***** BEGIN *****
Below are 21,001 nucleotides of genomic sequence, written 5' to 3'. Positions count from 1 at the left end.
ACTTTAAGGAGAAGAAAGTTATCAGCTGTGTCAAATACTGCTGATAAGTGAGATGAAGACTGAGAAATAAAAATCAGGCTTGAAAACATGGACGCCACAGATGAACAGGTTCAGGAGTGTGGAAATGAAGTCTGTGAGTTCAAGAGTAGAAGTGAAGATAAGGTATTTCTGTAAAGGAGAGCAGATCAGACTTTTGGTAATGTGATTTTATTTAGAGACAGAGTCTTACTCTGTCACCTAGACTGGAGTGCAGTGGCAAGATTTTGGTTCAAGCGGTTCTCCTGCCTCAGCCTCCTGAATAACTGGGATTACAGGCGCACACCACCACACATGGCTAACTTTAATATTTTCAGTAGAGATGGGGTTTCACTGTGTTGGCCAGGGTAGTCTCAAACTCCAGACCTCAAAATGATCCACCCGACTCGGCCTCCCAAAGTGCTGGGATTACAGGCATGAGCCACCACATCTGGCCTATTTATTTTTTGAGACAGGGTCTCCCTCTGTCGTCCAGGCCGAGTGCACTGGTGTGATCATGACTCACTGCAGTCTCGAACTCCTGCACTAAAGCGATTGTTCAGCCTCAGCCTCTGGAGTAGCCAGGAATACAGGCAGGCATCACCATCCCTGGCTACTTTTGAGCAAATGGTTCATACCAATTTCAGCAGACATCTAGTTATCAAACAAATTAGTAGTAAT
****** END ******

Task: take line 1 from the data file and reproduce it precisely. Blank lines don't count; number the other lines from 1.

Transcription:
Below are 21,001 nucleotides of genomic sequence, written 5' to 3'. Positions count from 1 at the left end.